Event round-up: Indigenous People and you

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On 21st June 2022, Size of Wales held an event to discuss the importance of Indigenous Peoples in tackling the global climate crisis as part of our Go Green Day campaign. The full event can be viewed here.

Indigenous Peoples have stewarded forests across the world for millennia. Consequently, rates of deforestation and nature loss in areas they occupy are much lower. Following the agreement reached by world leaders at COP 26 to end global deforestation by 2030, the event aimed to raise awareness of the role Indigenous Peoples play in forest protection and how we in Wales can support them.

As part of the panel, we were honoured to be joined by Galois Flores Pizango, Pamuka Ayatke (Vice President) of the Autonomous Territorial Government of the Wampís Nation, who are currently in a struggle to protect their territory from illegal logging in the Peruvian Amazon.

Wales’ deforestation story

Our first panellist was the science educator Huw James who began by explaining the context of nature loss and deforestation in Wales. He discussed how Britain has lost around half of its ancient natural woodland in the last 100 years due to exploitation. In Wales, exploitation of our natural resources has seen forest cover fall to 5% of what it once was, although it has now risen to 15% due to conservation efforts.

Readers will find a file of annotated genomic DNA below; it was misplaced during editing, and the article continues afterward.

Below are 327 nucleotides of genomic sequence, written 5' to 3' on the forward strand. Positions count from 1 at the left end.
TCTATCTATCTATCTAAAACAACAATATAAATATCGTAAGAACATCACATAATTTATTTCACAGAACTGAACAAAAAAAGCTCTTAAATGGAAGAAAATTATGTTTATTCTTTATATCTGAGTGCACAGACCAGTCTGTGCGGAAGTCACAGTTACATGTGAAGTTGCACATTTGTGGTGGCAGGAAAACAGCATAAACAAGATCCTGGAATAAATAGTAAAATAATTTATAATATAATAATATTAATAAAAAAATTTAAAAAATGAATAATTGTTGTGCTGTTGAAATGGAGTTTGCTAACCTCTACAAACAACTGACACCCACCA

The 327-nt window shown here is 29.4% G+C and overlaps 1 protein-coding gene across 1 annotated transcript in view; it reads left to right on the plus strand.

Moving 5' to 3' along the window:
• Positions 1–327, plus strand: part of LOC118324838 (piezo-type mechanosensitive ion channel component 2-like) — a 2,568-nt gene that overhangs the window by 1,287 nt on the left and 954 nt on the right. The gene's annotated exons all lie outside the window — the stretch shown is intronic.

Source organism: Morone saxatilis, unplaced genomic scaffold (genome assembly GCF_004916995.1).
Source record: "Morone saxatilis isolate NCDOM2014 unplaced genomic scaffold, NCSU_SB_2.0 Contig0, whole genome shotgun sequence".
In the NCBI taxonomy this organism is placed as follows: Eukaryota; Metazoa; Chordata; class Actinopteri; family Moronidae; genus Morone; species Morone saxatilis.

The story of Wales is the story of land that’s been exploited. Sometimes by us, but quite often by others … our trees are just one example of that exploitation — Huw James

Huw made several suggestions for how we can protect and expand forests in Wales as part of tackling the climate crisis. This includes the Senedd investing in more science funding to monitor the state of nature in Wales, learning from Indigenous communities like the Wampís Nation, and for a law to ensure the products we import do not drive deforestation (read about that here). Huw also outlined the importance of not just planting more trees, but leaving existing forests alone to thrive.

Osbaston school’s climate journey

Next up was Shelley Tokar, Deputy Head and year 6 teacher at Osbaston Church in Wales School, Monmouth. Shelley was joined by our Education Outreach Officer, Nicky, following a day of workshops that explored the issue of deforestation and the story of the Wampís Nation.

Shelley explained how her year 6 class is learning about the climate crisis whilst also developing ways they can feel empowered to be part of the solution. They have looked specifically at the issue of climate anxiety and adopted the mantra “Lots of smalls make a big”. This mantra has led to them planting over 200 trees in their school and local area, taking part in a documentary film about climate anxiety, and running a survey of local schools to assess how other young people feel about climate change.

When you’re in the position of working in education, there is a heavy responsibility attached to where we leave children. We give them this information, but we cannot leave them in a position where they cannot do anything about it — Shelley Tokar

As part of Size of Wales’ work with the school, Shelley hopes Osbaston can make a meaningful connection with the Wampís Nation to both educate and empower her pupils.